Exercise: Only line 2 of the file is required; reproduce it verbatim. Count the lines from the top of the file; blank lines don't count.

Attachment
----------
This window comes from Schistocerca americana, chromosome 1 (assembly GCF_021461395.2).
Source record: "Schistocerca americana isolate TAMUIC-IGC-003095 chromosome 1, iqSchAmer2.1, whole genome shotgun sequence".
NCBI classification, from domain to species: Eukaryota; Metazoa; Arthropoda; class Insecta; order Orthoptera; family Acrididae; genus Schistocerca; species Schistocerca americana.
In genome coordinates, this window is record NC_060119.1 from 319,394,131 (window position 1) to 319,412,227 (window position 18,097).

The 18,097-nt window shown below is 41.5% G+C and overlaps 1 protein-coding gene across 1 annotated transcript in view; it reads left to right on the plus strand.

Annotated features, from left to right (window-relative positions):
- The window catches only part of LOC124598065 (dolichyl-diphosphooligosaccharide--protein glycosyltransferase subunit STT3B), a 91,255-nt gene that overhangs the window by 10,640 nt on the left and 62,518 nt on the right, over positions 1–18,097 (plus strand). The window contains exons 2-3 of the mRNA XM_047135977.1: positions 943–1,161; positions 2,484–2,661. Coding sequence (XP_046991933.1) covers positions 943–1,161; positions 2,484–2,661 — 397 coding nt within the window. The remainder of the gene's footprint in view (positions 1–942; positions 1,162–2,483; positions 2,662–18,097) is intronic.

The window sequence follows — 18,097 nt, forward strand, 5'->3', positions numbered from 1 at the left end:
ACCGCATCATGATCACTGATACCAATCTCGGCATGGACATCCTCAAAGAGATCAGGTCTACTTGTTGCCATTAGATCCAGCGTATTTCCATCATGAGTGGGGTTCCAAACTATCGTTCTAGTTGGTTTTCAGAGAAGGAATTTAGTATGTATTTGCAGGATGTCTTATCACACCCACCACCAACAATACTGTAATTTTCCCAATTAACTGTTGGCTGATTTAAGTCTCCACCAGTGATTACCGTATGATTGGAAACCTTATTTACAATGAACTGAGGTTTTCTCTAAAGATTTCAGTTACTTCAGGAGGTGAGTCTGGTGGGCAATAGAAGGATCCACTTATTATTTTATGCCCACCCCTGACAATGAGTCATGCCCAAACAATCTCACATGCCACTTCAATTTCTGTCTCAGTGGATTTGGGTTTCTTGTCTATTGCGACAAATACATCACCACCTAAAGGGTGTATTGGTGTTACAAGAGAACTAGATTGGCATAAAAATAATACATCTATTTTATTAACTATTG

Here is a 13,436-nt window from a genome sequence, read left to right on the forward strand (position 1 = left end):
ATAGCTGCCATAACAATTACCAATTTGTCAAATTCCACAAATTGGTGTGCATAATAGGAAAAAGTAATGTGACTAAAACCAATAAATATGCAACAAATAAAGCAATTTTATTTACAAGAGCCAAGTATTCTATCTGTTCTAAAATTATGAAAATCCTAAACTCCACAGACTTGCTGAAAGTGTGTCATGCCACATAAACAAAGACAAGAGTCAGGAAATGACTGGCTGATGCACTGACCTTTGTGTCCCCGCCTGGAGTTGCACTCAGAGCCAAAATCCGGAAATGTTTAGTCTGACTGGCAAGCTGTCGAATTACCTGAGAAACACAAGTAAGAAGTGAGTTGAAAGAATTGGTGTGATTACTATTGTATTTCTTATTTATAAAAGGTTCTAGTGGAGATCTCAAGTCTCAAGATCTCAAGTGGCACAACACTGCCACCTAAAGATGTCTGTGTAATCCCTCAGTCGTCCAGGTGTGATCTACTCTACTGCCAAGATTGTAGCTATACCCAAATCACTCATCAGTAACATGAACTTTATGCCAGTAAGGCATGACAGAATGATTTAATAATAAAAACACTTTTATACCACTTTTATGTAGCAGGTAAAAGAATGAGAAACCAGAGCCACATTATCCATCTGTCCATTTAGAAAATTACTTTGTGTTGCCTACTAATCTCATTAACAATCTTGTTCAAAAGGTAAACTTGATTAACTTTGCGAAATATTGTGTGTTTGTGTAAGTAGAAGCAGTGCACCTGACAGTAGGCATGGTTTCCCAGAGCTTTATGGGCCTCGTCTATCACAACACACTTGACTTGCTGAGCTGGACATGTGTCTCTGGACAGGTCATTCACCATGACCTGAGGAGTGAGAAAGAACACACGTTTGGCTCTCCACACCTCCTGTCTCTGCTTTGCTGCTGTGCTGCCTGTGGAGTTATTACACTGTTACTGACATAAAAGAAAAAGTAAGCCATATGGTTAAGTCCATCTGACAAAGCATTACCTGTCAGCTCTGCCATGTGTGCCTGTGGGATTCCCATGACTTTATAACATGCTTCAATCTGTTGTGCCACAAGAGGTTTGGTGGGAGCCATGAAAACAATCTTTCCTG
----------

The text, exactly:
Source record: "Schistocerca americana isolate TAMUIC-IGC-003095 chromosome 1, iqSchAmer2.1, whole genome shotgun sequence".